¶ 5 This Court also unanimously agreed Defendant's motion to suppress should have been allowed. Scott, 269 N.C. App. at 465, 838 S.E.2d at 681. The order resulting in the production of the blood to the State was not based on either probable cause or exigent circumstances. Id. at 464–65, 838 S.E.2d at 681.
¶ 6 We previously concluded Defendant's Fourth Amendment rights were violated by law enforcement officers, compelling the production and seizure of his blood from the hospital without a warrant. We review whether the State has proved the subsequent introduction of evidence obtained from the State Bureau of Investigation laboratory's analysis of Defendant's blood and its admission at trial, was harmless beyond a reasonable doubt.
II. Standard of Review
¶ 7 Upon remand, the State must show, and this Court applies a harmless error beyond a reasonable doubt standard of review. The standard of review for federal constitutional errors applies to this case. See State v. Ortiz-Zape, 367 N.C. 1, 13, 743 S.E.2d 156, 164 (2013) (“When violations of a defendant's rights under the United States Constitution are alleged, harmless error review functions the same way in both federal and state courts.”) (quoting State v. Lawrence, 365 N.C. 506, 513, 723 S.E.2d 326, 331 (2012)); State v. Autry, 321 N.C. 392, 399, 364 S.E.2d 341, 346 (1988) (“[If] the search violated defendant's constitutional rights and ․ the evidence ․ was improperly admitted at trial, we find any such error in its admission harmless beyond a reasonable doubt.”); State v. Peterson, 361 N.C. 587, 594, 652 S.E.2d 216, 222 (2007).
¶ 8 N.C. Gen. Stat. § 15A-1443(b) “reflects the standard of prejudice with regard to violation of the defendant's rights under the Constitution of the United States, as set out in the case of Chapman v. California, 386 U.S. 18 [87 S.Ct. 824], 17 L. Ed. 2d 705 (1967).” N.C. Gen. Stat. § 15A-1443 official cmt. (2019). The burden falls “upon the State to demonstrate, beyond a reasonable doubt, that the error was harmless.” N.C. Gen. Stat. § 15A-1443(b) (2019); see also Brecht v. Abrahamson, 507 U.S. 619, 630, 113 S.Ct. 1710, 1717, 123 L. Ed. 2d 353, 367 (1993); Chapman, 386 U.S. at 24, 87 S.Ct. at 827–28, 17 L. Ed. 2d at 710-11; Lawrence, 365 N.C. at 513, 723 S.E.2d at 331. “[B]efore a federal constitutional error can be held harmless, the court must be able to declare a belief that [the error] was harmless beyond a reasonable doubt.” Chapman, 386 U.S. at 24, 87 S.Ct. at 828, 17 L. Ed. 2d at 708; see also Davis v. Ayala, 576 U.S. 257, 267, 135 S.Ct. 2187, 2197, 192 L. Ed. 2d 323, 332-33 (2015); N.C. Gen. Stat. § 15A-1443(b).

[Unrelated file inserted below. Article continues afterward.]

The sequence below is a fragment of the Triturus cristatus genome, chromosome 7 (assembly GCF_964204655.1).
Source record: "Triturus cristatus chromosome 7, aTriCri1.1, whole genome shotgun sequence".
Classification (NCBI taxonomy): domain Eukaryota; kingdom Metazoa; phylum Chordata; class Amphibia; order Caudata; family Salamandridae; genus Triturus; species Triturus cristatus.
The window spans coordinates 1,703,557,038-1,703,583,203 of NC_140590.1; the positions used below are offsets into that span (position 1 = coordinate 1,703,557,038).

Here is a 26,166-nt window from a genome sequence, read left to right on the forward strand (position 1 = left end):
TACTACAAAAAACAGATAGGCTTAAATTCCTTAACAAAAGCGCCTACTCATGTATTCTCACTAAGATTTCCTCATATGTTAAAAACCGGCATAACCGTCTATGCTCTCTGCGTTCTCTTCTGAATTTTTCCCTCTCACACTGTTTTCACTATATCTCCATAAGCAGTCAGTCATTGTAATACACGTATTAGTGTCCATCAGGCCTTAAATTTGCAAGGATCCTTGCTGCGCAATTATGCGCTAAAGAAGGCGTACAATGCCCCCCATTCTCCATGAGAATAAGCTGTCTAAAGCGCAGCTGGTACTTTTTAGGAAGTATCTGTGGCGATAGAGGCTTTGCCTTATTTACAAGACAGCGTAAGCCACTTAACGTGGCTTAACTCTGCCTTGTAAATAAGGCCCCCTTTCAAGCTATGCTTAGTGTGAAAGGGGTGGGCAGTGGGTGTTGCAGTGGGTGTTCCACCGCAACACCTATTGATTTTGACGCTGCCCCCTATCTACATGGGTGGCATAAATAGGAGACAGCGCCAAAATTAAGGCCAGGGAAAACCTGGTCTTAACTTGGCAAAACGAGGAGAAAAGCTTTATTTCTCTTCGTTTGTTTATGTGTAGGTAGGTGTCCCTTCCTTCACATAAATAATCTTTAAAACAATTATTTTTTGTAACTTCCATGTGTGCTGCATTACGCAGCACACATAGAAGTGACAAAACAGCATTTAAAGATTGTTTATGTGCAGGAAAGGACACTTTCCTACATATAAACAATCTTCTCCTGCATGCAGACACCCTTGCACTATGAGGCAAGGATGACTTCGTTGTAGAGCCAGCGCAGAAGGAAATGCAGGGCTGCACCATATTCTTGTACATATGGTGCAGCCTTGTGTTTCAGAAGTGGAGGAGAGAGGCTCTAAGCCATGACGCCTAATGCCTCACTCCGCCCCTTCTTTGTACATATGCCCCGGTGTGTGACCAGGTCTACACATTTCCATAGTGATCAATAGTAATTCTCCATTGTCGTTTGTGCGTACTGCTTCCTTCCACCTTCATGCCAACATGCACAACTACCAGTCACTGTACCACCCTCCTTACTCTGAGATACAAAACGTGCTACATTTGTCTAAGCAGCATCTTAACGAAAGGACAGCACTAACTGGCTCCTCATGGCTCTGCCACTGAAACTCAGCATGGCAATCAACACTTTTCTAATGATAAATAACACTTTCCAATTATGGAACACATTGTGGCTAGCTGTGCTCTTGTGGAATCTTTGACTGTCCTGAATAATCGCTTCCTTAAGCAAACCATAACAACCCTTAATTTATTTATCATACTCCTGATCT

III. Harmless Error Beyond a Reasonable Doubt
¶ 9 This Court allowed and received supplemental briefing on this issue from both parties. The State argues any error in the introduction and admission of the blood evidence and the results of BAC testing performed on the blood was harmless error beyond a reasonable doubt. The State argues other overwhelming evidence was properly admitted into evidence to show both: (1) Defendant was passing another vehicle at a high rate of speed in a no passing zone; and, (2) his admission he was driving recklessly and grossly speeding at and near the time of the collision with Veocia Warren's vehicle. The State asserts this evidence independently supports the jury's conclusion to prove the malice required for a conviction of second-degree murder by a motor vehicle to support the verdict beyond a reasonable doubt.